1. Home
  2. Middle East and North Africa
  3. Iraq

Cost of reconstruction in Najaf calculated

A week after fighting in the southern Iraqi holy city of Najaf came to an end, officials in the governorate have started to calculate the cost of the destruction. Fighting between US troops and members of the Mehdi army, loyal to Shi'ite cleric Moqtada al-Sadr, raged in the city for three weeks before peace was brokered. The Ministry of Health coordinator in Najaf has said that the total number killed was 570 with 785 injured. These statistics were taken from local hospitals and didn't include bodies buried during the fighting. "We have been receiving aid from many countries, including help from some NGOs. Kuwait has been helping and Iran has offered us their help too. We are accepting and asking for all world support and help for the reconstruction of Najaf," Adnan al-Zurfy, from the governorate of Najaf, told IRIN. A total of 72 shops, 50 hotels, 90 homes, three schools and dozens of cars were destroyed in the fighting, according to officials in the city. There has also been massive destruction of the historic old part of the city, some of it impossible to repair, they say. Some government offices have also suffered extensive damage, including to hospitals and power and water supplies. Some 70 percent of the police stations were destroyed during the conflict, the Najaf official said. Al-Zurfy added that experts from the Defence Ministry had been working hard to clear the area of weapons and unexploded ordnance (UXOs), including the cemetery, which was used as a battle ground. He said that security in Najaf at present should be used as a stepping stone: "It gives us some optimism for the future and expectations that finally this city can get its safety and peace, especially because the people of Najaf have started to realise that what happened was wrong." "I think that we have to help the government at this time and not make things more difficult than they are now," Ali Albu-Hadary, sheikh of one of the biggest tribes in Najaf, told IRIN. Officials have closed the Kuffa and Imam Ali mosques to remove military debris, including UXOs and ammunition supplies. A curfew has been imposed to facilitate the work, that involves 500 people, to clean up the city and ensure security. It is due to end on 10 September. The interim prime minister's office in Baghdad has said that the Ministry of Reconstruction was going to spend US $55 million on government buildings in Najaf. The Ministry of Municipalities will spend nearly $650 million on water and sanitation, especially in the old part of the city, where 90 percent of the system had been destroyed. In addition, the Ministry of Telecommunication has signed a contract with a foreign company to build a new communications centre in Najaf and supply equipment. "All the families that had their homes totally destroyed or were somehow affected by the fighting are going to be compensated. The government is going to give them materials and money for the rebuilding," Al-Zurfy added. Earlier in the week there was a meeting between government officials and 30 hotel owners in order to find a way to restart reconstruction of their properties too. The city is visited by thousands of pilgrims monthly and catering for them is central to the local economy. Al-Zurfy added that future projects for the holy city included attracting foreign investment to help generate more work for the Iraqi people. He also complained that the local market had been damaged and would be rebuilt in a different area, not so close to the holy Imam Ali shrine. Power supplies had improved in the city and are now reportedly back to some sort of normality in Najaf, although they are still not reliable in the city's Kuffa area. However, some districts are taking much longer to put right, due to badly damaged cables, particularly in the Rasul, Sadak and Zeinab areas of the old city. The International Committee of the Red Cross (ICRC) in Baghdad said that it had sent trucks carrying water, food and other medical supplies to the city four days ago and that another convoy would probably leave in a few days time. "Water has been the biggest problem in all areas of Iraq. We are trying to provide them with at least clean water to prevent health problems," Ahmed Rawi, an ICRC spokesman, told IRIN in Baghdad.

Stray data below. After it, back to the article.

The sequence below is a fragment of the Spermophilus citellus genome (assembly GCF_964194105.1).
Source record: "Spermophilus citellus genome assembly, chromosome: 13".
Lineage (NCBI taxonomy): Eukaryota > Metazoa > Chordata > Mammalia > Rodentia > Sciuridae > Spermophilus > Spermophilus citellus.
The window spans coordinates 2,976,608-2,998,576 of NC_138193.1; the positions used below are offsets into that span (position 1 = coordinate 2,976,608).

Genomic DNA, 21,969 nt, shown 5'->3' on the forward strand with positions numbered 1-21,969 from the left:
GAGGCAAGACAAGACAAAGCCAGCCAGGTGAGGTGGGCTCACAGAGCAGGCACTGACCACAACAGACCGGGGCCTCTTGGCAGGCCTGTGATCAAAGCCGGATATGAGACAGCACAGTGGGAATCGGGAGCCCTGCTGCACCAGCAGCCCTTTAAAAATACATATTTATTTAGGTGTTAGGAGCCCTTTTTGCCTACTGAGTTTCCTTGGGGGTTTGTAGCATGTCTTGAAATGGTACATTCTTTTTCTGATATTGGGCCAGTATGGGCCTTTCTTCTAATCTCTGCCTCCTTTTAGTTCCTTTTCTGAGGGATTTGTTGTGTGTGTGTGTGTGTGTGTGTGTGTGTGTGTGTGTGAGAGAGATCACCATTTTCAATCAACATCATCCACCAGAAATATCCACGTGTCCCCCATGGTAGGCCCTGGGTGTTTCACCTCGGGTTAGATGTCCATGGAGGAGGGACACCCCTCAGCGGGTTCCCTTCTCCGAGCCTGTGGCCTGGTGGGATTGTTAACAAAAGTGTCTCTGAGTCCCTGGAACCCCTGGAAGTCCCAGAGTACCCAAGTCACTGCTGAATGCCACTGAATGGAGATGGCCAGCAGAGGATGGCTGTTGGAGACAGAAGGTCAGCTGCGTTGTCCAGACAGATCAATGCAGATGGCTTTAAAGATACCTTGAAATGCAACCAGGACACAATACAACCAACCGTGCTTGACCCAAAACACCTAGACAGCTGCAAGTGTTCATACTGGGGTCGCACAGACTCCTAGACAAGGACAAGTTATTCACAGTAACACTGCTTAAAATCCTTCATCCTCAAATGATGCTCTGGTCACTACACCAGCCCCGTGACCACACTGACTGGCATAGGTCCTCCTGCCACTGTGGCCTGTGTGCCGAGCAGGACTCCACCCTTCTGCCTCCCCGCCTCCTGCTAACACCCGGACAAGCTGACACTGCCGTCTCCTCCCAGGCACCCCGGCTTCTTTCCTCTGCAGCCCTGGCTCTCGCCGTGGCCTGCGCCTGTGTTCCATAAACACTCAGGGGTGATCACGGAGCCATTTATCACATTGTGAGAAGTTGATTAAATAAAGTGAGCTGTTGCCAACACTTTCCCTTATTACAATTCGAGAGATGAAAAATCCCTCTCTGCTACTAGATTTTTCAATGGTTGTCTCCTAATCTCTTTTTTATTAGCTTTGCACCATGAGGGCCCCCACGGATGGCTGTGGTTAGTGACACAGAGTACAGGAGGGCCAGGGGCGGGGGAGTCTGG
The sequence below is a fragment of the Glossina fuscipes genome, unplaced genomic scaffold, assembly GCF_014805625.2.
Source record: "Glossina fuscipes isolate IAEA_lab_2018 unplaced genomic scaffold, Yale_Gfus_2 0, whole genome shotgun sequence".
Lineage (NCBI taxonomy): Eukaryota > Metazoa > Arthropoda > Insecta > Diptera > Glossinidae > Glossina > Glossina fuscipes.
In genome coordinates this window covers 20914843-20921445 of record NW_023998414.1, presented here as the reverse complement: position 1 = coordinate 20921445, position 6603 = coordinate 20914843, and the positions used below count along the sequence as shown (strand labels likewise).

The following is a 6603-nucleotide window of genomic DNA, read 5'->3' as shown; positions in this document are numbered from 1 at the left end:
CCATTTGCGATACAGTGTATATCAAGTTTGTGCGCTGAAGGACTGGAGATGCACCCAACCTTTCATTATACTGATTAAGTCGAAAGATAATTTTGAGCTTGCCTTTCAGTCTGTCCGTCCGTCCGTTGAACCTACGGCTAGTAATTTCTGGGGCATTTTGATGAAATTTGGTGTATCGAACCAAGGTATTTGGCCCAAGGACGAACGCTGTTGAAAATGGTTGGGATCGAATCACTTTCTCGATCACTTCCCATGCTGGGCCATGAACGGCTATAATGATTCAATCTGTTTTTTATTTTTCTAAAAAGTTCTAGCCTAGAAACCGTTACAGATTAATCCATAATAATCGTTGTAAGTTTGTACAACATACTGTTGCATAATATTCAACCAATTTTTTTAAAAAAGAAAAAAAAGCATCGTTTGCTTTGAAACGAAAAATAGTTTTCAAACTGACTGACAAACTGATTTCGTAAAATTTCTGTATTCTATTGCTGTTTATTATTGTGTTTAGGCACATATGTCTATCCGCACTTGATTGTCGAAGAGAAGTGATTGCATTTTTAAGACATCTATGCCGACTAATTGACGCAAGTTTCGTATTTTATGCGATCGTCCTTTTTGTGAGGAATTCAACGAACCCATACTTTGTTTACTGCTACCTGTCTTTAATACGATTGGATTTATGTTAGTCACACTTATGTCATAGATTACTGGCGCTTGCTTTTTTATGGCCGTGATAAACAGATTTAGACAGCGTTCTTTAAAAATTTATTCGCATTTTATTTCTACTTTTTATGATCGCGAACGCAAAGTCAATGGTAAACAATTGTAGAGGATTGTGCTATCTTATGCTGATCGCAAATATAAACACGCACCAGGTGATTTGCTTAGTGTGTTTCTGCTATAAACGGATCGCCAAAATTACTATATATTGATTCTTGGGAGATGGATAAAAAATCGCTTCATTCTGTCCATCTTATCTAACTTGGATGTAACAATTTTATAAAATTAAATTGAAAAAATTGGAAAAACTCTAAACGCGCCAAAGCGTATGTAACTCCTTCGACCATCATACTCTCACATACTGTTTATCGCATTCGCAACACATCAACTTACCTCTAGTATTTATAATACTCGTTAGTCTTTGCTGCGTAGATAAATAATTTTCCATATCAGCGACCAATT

This article was produced by IRIN News while it was part of the United Nations Office for the Coordination of Humanitarian Affairs. Please send queries on copyright or liability to the UN. For more information: https://shop.un.org/rights-permissions

Share this article

Hundreds of thousands of readers trust The New Humanitarian each month for quality journalism that contributes to more effective, accountable, and inclusive ways to improve the lives of people affected by crises.

Our award-winning stories inform policymakers and humanitarians, demand accountability and transparency from those meant to help people in need, and provide a platform for conversation and discussion with and among affected and marginalised people.

We’re able to continue doing this thanks to the support of our donors and readers like you who believe in the power of independent journalism. These contributions help keep our journalism free and accessible to all.

Show your support as we build the future of news media by becoming a member of The New Humanitarian. 

Become a member of The New Humanitarian

Support our journalism and become more involved in our community. Help us deliver informative, accessible, independent journalism that you can trust and provides accountability to the millions of people affected by crises worldwide.